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Children with congenital and childhood cataract require frequent follow-up visits and examinations in general anaesthesia: considerations for the strain on families

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BACKGROUND: Children with cataract require frequent monitoring to detect complications, adjust refractive correction and treat amblyopia. This is time consuming for the families. The aim of the study was to evaluate how often children with cataract are seen as outpatients or under general anaesthesia during the first 7 years of life.

METHODS: We performed a retrospective chart review of all children with congenital and childhood cataract born between 2000 primo and 2017 seen at our institution. The cumulated number of outpatient visits and examinations and/or surgeries in general anaesthesia was extracted for age 1, 3, 5 and 7 years.

RESULTS: Children who had cataract surgery were seen significantly more often than children without surgery. During the first year of life, children with bilateral surgery had a median of nine outpatient visits, children with unilateral cataract had 11 and children without surgery had five outpatient visits. At 7 years of age, half of the children operated bilaterally before 1 year of age had undergone at least five procedures/examinations in general anaesthesia versus 1/4 of those with unilateral surgery and none of those without surgery. Children were seen less frequently with advancing age.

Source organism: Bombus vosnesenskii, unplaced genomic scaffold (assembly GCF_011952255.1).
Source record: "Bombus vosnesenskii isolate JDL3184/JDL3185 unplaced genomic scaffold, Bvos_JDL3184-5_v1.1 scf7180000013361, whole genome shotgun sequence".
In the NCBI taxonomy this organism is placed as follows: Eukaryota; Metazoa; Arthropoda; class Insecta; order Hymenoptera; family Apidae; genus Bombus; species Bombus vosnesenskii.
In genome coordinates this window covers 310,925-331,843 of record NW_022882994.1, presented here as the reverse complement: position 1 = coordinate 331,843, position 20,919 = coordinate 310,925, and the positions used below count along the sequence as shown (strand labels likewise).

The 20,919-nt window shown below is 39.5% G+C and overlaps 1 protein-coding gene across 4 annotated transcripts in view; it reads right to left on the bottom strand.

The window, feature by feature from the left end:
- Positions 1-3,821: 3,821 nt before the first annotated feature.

CONCLUSION: The management, treatment and follow-up of children with cataract are demanding, requiring frequent hospital visits and repeated examinations and/or surgical procedures in general anaesthesia over many years, but mainly during the first year of life. Surgical patients are more complex and require closer follow-up. This message is important to convey to the parents at the onset of the disease.

Original languageEnglish
JournalActa Ophthalmologica
Volume97
Issue number8
Pages (from-to)778-783
Number of pages6
ISSN1755-375X
DOIs
Publication statusPublished - Dec 2019

ID: 59166746